Joint Statement by Feminists Urging the President of India
to Commute Death Sentence to Life Imprisonment
As individuals and groups who have been engaged in the struggles for women’s rights, safety and justice, it is often presumed that we would support the demand for death penalty for sexual assault. But for decades, even as we have consistently fought to make the world safer for women through changes in policy and law, and social awareness by breaking the silence on these heinous crimes, we have consistently argued against the death penalty for sexual assault, as well as, all other crimes.
In the light of the death warrant being issued on 7 January 2020 against Akshay Kumar, Vinay Sharma, Pawan Gupta, and Mukesh Singh convicted of the brutal assault, gangrape and murder of a 23-year old medical intern in Delhi in December 2012, we reiterate our position against the death penalty.
We understand the inexorable pain of the parents and other loved ones of women and children who are raped and, in many cases, killed. However, efforts by politicians and parties, courts and other vested interests to capitalise on their pain and make the case a matter of the nation’s honour, give false hope that the harshest punishment of death will prevent all such cases in the future. The bare truth is that even after the Indian state executed Auto (Gowri) Shankar in 1995, Ranga and Billa (Kuljeet Singh and Jasbir Singh) in 1982, and Dhananjay Chatterjee in 2004 for rape/s and murder, sexual assaults and killings continue unabated.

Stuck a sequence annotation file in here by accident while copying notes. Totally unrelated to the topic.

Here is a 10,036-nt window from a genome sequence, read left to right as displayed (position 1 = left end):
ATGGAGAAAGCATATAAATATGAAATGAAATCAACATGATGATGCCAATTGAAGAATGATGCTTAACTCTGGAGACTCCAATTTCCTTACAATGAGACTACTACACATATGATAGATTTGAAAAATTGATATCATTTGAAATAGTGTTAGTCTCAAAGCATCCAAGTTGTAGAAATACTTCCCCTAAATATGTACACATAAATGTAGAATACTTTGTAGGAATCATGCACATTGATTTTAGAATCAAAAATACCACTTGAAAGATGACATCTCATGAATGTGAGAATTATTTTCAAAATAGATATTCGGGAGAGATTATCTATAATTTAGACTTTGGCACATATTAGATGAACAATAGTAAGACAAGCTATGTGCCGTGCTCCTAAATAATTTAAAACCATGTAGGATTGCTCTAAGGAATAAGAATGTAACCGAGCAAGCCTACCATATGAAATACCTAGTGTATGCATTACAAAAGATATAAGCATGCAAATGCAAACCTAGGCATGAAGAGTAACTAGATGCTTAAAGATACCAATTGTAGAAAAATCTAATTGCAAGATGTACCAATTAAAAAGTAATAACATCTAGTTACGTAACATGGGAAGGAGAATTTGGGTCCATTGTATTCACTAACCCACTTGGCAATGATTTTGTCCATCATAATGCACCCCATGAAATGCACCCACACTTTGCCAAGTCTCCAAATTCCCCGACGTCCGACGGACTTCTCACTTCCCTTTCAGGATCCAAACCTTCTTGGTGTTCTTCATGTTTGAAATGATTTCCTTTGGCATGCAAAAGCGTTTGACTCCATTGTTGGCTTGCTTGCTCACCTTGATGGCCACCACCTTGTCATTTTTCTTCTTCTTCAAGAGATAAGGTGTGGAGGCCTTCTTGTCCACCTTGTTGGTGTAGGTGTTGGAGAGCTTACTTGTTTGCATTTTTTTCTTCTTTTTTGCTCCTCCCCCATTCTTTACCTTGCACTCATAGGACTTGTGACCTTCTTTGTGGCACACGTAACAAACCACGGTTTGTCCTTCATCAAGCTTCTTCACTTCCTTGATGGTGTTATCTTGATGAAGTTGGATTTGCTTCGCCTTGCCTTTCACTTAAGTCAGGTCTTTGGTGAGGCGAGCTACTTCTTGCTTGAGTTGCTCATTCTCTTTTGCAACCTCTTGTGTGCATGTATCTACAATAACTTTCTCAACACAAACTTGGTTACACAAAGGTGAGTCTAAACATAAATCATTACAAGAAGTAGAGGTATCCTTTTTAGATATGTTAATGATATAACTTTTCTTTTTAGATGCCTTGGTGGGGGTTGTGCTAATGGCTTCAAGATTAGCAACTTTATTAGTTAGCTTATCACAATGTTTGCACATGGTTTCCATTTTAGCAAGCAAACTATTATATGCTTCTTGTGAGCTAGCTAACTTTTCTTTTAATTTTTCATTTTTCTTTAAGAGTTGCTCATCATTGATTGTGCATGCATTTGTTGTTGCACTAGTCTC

We are against the death penalty because:
1. The death penalty is NOT a deterrent against crimes, as evidence from across the world shows. In America, where the use of the death penalty varies between states, homicide rates of states with the death penalty are 48-100% higher compared to states without it. Studies in Canada have illustrated that homicide rates remained significantly lower after abolition of the death penalty. And a 2018 multi-country study across 11 nations which have abolished capital punishment also affirms the same.
2. There is no short cut to justice and safety. The death penalty often becomes a short cut when, in fact, there is a need to focus on long term social change, and the State’s failure to ensure the security of women. The only way to stop such crimes is the certainty that the criminal justice system will work with honesty, integrity, competence and fairness against every accused, irrespective of their social standing, power position, class, or caste. Instead, what the State is trying to do is to distract us by creating an ‘illusion of justice’, by selectively hanging people even as it protects others responsible for similar crimes.